Hunting for microlibraries
Refinement succeeds invention. Things get smaller. The cordless to the bluetooth. ENIAC to the tablet. The gramophone to the mp3 player. TVs are the odd exception.
But now even libraries are getting smaller.
Behold the advent of the microlibrary. What was once only a large, central building, likely made of marble but possibly also brick, now manifests in old telephone booths, small sheds and unused newspaper racks. These can spring along city avenues or side streets. Sometimes they are created by their communities. Other times, they are an artistic expression.
My daily (read: constant) scanning of Pinterest first tipped me off to these majesties of bibliomania (pinned to my Library Swag board). Little stacks of books inside pay phone booths for passersby struck me as odd, but I became increasingly curious. The main appeal of these little libraries was the accessibility. Even I have often thought: what a pain in the rear to drive all the way (read: half a mile) to the local library. You know what would be awesome? If there were some books in that traffic light fuse box outside.
Well. Perhaps I haven’t thought exactly that. But your ascertainment of the essential laziness is the key, here. While I don’t think it is this essence behind the creation of the microlibrary (unflattering as it is), I do think their clever embedding in the everyday thoroughfare is quite ingenious. I had to scout one for myself.
After a good few days of tracking down some microlibraries near me, I finally found some promising locations. Armed with a camera, my best friend Julie, and a Metrocard, I set off through the five boroughs in search of the creations of Colin McMullan, an artist who calls his micro-set The Corner Libraries. I chose a locale I found off the L train in Brooklyn, even though at present the L train and I sustain a certain mutual resentment born of its spotty weekend punctuality. I wasn’t sure what to expect, even though I had seen some pictures.
Little was I prepared for the sprinkling-of-confectioner’s-sugar-to-my-eyes surprise of … a tiny house on a street corner.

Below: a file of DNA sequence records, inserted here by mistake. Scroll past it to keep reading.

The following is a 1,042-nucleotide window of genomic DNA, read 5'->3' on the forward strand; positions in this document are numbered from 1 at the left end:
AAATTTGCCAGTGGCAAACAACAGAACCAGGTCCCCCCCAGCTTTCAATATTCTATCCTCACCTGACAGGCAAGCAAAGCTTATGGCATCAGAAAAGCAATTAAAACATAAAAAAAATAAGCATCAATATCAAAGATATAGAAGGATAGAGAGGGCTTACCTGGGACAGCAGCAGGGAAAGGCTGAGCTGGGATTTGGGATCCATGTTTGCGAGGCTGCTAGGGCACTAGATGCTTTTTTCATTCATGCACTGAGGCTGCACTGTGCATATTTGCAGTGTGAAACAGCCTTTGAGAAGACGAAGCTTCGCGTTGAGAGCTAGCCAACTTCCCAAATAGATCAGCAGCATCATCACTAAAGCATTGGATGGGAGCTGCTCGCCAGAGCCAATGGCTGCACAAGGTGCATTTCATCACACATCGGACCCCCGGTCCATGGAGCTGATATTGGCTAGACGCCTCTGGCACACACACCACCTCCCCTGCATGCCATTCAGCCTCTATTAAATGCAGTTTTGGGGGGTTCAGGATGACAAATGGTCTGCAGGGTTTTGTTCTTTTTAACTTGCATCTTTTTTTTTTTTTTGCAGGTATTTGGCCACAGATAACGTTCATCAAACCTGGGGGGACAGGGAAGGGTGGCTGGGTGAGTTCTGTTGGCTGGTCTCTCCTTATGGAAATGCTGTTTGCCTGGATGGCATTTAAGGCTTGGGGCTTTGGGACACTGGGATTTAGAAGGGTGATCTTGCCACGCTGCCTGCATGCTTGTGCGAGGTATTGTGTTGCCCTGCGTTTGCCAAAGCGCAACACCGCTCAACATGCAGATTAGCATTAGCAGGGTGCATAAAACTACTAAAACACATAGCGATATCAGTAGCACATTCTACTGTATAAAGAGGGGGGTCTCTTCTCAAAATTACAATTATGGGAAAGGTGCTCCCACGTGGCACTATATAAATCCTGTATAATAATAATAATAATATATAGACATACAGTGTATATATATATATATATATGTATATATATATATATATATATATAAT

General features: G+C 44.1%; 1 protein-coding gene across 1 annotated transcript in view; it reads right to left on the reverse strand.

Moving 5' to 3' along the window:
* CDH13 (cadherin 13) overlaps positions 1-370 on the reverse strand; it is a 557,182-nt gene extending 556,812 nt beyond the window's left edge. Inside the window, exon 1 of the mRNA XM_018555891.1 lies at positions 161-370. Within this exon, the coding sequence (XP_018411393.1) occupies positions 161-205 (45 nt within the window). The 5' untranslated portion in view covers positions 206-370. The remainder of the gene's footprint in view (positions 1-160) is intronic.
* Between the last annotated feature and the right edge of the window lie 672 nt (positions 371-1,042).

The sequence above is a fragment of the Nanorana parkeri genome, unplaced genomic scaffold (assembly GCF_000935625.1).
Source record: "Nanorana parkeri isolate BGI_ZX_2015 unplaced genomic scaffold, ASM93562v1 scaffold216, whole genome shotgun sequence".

It was incredible. The front door, painted an alarming shade of red, detailed the library’s lending policy (as we say in the MLIS), overseen by several local librarians. An email is also listed, and if potential patrons want to sign up for a card, they can send a note requesting the combination to the door’s padlock.
Patrons can both borrow and submit materials of any kind, which lends a distinctly local flavor to the collections of any of these diminutive athenaeums sprinkled around the Brooklyn area (N.B.: McMullan’s website touts the first Corner Library’s location as New Haven, Conn., though his website’s location information is frustratingly vague. There could be one near you.).
I was supremely happy to see that McMullan’s project was thriving in the midst of an urban center. However, I went hunting for another location (apparently installed in some other phone booths) I found listed elsewhere on the interwebs, in SoHo. After a thorough searching of the blocks surrounding the cross-streets without any result, I finally gave up. This reminded me that although these projects are ideal for a big city, sometimes the city streets absorb them back as quickly as they emerge (like the first project of another artist, John Locke, mastermind of the Department of Urban Betterment Project. The preliminary microlibrary was replaced by a second after the disappearance of the first).
I felt satisfied with my discovery, however. I hope these projects work their way out to the suburbs and beyond! What about you? Any tiny libraries in your neighborhoods?
(Feature photo of me standing next to this amazing micro library structure was taken by Juliana Morro.)